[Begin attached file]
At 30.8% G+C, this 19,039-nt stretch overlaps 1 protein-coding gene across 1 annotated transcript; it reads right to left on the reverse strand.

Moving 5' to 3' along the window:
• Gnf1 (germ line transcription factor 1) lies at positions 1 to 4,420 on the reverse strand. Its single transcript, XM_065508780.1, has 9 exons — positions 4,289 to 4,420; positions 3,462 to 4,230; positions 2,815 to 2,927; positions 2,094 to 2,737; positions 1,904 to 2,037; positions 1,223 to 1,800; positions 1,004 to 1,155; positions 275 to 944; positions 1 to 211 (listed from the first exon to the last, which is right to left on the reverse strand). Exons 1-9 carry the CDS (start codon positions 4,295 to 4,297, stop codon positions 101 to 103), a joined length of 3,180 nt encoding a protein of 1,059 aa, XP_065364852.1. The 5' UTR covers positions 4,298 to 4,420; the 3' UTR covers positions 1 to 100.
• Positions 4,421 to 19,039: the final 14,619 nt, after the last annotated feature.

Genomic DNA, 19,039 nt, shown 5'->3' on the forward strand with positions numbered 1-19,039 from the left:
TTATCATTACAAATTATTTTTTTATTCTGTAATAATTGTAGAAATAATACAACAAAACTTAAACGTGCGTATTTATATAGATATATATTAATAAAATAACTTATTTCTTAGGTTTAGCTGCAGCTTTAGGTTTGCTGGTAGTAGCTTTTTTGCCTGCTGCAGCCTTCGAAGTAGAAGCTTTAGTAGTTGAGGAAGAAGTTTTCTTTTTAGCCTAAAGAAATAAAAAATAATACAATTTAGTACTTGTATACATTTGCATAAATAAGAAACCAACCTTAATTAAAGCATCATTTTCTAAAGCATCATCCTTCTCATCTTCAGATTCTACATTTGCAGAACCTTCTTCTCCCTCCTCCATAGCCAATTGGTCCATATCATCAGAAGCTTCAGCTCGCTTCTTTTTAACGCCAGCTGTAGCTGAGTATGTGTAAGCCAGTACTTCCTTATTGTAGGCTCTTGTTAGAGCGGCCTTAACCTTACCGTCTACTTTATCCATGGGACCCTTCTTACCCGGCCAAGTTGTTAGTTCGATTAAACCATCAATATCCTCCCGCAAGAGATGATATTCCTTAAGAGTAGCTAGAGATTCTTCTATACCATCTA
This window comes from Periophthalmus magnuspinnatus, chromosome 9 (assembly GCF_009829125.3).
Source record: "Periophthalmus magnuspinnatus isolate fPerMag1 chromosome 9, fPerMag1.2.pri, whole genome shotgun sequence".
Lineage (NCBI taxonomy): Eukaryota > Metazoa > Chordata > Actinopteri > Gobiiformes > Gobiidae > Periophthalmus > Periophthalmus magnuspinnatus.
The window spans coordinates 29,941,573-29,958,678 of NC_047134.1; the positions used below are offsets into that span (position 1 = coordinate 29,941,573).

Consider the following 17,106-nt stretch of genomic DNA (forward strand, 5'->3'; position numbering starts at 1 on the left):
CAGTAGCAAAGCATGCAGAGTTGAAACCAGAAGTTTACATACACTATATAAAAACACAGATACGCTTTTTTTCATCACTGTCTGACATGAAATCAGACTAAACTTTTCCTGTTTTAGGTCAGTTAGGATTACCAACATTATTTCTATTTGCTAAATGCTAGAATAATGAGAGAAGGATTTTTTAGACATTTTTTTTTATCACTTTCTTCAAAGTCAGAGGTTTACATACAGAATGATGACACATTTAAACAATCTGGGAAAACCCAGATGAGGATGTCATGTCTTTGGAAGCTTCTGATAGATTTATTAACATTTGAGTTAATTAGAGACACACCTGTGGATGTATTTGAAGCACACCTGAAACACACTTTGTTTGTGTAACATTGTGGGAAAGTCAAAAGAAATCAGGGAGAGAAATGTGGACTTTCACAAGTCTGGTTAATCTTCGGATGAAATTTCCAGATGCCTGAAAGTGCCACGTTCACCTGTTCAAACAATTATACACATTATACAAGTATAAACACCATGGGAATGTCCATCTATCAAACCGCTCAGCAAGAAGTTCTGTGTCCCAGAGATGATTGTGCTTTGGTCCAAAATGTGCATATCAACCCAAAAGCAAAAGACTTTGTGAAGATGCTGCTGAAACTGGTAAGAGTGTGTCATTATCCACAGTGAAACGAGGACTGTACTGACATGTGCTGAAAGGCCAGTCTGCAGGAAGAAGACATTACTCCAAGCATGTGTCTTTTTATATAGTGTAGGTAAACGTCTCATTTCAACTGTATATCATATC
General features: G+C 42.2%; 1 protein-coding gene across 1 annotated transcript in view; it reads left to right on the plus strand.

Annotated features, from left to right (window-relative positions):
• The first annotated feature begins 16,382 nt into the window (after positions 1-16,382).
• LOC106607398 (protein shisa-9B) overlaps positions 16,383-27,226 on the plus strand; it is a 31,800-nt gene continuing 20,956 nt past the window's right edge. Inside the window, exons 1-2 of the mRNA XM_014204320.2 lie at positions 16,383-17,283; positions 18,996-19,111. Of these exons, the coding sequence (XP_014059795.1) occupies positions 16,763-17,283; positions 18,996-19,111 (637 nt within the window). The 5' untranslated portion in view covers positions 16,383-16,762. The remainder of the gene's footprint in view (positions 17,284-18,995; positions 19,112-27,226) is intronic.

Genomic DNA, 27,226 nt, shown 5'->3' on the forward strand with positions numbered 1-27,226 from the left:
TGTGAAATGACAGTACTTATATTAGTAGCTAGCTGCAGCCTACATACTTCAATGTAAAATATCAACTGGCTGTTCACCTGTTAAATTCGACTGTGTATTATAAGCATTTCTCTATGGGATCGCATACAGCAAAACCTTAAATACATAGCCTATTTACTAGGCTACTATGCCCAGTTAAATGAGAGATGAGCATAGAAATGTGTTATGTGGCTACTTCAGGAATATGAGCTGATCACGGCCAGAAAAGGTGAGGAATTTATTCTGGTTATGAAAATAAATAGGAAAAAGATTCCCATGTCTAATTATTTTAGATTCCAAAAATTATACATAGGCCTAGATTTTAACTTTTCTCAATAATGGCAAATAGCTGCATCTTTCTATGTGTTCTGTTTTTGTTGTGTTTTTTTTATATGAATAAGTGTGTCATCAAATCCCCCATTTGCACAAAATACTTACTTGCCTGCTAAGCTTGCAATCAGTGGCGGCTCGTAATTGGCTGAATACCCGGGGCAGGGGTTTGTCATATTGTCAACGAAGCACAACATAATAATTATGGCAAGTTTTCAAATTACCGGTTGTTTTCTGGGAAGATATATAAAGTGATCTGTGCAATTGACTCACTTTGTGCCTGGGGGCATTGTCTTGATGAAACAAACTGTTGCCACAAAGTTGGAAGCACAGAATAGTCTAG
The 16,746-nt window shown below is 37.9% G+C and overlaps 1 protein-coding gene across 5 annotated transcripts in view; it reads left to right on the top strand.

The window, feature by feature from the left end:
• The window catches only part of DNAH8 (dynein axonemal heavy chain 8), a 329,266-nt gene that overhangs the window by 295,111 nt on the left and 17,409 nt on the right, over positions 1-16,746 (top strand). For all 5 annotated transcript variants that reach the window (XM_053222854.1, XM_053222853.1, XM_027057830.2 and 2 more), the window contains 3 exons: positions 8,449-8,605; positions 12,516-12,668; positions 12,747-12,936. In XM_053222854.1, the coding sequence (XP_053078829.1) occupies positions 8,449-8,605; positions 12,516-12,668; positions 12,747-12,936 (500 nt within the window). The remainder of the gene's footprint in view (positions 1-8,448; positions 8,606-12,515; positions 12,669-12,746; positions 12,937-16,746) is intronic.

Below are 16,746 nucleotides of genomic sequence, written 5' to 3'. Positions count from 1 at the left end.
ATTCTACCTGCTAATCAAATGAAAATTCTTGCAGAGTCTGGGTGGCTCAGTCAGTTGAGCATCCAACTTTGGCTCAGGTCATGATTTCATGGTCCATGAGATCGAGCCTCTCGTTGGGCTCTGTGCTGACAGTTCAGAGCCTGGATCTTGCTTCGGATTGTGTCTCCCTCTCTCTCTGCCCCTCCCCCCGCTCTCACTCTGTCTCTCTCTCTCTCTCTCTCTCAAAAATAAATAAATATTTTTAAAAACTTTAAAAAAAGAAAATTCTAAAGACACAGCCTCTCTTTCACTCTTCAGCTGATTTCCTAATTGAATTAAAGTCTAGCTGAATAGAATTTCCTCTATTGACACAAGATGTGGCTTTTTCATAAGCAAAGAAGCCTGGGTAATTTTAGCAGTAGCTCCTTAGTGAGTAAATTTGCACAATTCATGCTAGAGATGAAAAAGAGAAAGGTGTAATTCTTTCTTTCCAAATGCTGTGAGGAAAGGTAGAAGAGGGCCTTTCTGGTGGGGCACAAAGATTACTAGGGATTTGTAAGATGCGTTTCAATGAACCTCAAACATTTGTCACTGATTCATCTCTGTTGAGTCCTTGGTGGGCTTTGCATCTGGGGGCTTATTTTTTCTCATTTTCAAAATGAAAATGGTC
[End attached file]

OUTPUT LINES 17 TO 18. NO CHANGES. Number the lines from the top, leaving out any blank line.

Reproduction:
Genomic DNA, 27,226 nt, shown 5'->3' on the forward strand with positions numbered 1-27,226 from the left:
TGTGAAATGACAGTACTTATATTAGTAGCTAGCTGCAGCCTACATACTTCAATGTAAAATATCAACTGGCTGTTCACCTGTTAAATTCGACTGTGTATTATAAGCATTTCTCTATGGGATCGCATACAGCAAAACCTTAAATACATAGCCTATTTACTAGGCTACTATGCCCAGTTAAATGAGAGATGAGCATAGAAATGTGTTATGTGGCTACTTCAGGAATATGAGCTGATCACGGCCAGAAAAGGTGAGGAATTTATTCTGGTTATGAAAATAAATAGGAAAAAGATTCCCATGTCTAATTATTTTAGATTCCAAAAATTATACATAGGCCTAGATTTTAACTTTTCTCAATAATGGCAAATAGCTGCATCTTTCTATGTGTTCTGTTTTTGTTGTGTTTTTTTTATATGAATAAGTGTGTCATCAAATCCCCCATTTGCACAAAATACTTACTTGCCTGCTAAGCTTGCAATCAGTGGCGGCTCGTAATTGGCTGAATACCCGGGGCAGGGGTTTGTCATATTGTCAACGAAGCACAACATAATAATTATGGCAAGTTTTCAAATTACCGGTTGTTTTCTGGGAAGATATATAAAGTGATCTGTGCAATTGACTCACTTTGTGCCTGGGGGCATTGTCTTGATGAAACAAACTGTTGCCACAAAGTTGGAAGCACAGAATAGTCTAG